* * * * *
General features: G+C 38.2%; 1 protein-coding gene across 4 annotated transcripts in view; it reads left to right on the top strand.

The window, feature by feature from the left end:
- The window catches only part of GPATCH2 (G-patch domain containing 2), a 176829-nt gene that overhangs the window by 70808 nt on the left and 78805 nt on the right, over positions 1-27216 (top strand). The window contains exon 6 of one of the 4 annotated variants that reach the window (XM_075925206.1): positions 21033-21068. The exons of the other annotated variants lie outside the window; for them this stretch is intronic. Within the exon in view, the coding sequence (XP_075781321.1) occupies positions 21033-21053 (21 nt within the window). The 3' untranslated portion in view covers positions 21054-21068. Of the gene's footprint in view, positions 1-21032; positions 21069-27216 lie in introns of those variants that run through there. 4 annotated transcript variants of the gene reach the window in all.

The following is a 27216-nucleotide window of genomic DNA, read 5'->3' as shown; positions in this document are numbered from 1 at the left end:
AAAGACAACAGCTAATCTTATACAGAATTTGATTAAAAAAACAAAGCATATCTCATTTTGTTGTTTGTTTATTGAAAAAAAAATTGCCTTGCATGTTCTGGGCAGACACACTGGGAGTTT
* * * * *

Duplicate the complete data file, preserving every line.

General features: G+C 38.2%; 1 protein-coding gene across 4 annotated transcripts in view; it reads left to right on the top strand.

The window, feature by feature from the left end:
- The window catches only part of GPATCH2 (G-patch domain containing 2), a 176829-nt gene that overhangs the window by 70808 nt on the left and 78805 nt on the right, over positions 1-27216 (top strand). The window contains exon 6 of one of the 4 annotated variants that reach the window (XM_075925206.1): positions 21033-21068. The exons of the other annotated variants lie outside the window; for them this stretch is intronic. Within the exon in view, the coding sequence (XP_075781321.1) occupies positions 21033-21053 (21 nt within the window). The 3' untranslated portion in view covers positions 21054-21068. Of the gene's footprint in view, positions 1-21032; positions 21069-27216 lie in introns of those variants that run through there. 4 annotated transcript variants of the gene reach the window in all.

The following is a 27216-nucleotide window of genomic DNA, read 5'->3' as shown; positions in this document are numbered from 1 at the left end:
AAAGACAACAGCTAATCTTATACAGAATTTGATTAAAAAAACAAAGCATATCTCATTTTGTTGTTTGTTTATTGAAAAAAAAATTGCCTTGCATGTTCTGGGCAGACACACTGGGAGTTT